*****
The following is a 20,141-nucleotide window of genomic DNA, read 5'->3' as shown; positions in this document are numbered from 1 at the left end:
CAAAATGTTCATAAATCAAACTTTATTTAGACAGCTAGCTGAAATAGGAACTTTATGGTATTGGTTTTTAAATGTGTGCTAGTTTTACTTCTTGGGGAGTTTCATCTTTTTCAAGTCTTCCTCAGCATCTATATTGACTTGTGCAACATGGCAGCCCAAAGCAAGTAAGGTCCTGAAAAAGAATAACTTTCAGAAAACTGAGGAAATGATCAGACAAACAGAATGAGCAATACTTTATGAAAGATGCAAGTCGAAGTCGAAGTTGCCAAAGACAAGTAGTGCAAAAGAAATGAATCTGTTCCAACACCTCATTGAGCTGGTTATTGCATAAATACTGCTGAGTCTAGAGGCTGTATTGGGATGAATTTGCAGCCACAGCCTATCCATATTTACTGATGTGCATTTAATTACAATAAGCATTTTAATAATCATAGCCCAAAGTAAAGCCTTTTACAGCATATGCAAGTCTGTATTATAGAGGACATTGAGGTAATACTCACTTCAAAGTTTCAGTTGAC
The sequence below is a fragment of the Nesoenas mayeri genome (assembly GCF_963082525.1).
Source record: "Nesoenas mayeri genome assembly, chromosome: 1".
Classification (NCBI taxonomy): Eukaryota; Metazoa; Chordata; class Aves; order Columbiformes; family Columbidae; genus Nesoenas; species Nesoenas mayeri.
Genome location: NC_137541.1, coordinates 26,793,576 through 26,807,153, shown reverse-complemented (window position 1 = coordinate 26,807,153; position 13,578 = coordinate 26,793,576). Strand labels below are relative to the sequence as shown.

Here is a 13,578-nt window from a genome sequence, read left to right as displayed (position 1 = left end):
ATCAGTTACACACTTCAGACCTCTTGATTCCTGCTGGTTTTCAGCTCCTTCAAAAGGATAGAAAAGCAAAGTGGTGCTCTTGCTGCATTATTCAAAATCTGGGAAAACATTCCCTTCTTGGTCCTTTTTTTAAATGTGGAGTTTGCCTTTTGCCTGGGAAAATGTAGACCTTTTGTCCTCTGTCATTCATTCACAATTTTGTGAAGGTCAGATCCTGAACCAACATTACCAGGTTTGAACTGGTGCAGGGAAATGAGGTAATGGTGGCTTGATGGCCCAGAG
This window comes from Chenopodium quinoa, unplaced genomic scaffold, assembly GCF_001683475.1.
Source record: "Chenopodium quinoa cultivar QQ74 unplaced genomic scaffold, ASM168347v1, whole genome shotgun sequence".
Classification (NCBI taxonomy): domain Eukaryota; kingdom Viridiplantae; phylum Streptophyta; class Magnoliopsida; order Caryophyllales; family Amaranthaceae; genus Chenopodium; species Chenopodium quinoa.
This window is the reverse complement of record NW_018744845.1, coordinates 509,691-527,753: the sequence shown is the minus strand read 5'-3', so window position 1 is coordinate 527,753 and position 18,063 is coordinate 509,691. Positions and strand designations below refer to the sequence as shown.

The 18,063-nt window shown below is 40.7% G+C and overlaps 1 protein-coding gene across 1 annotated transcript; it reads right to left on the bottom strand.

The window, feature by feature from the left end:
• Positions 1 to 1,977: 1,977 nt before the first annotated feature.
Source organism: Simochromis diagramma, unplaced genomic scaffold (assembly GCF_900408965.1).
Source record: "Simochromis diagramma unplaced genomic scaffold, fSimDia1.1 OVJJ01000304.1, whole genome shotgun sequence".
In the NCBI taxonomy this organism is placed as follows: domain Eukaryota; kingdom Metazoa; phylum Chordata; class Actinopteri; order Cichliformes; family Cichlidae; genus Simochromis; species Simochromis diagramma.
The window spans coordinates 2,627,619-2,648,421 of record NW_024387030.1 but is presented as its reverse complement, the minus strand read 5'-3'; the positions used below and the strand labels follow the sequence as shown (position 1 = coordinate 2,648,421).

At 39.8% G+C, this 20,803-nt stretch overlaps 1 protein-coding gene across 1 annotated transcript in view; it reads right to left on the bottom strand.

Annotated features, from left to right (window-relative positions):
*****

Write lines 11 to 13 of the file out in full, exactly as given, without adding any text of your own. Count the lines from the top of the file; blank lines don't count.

Classification (NCBI taxonomy): domain Eukaryota; kingdom Viridiplantae; phylum Streptophyta; class Magnoliopsida; order Caryophyllales; family Amaranthaceae; genus Chenopodium; species Chenopodium quinoa.
This window is the reverse complement of record NW_018744845.1, coordinates 509,691-527,753: the sequence shown is the minus strand read 5'-3', so window position 1 is coordinate 527,753 and position 18,063 is coordinate 509,691. Positions and strand designations below refer to the sequence as shown.

The 18,063-nt window shown below is 40.7% G+C and overlaps 1 protein-coding gene across 1 annotated transcript; it reads right to left on the bottom strand.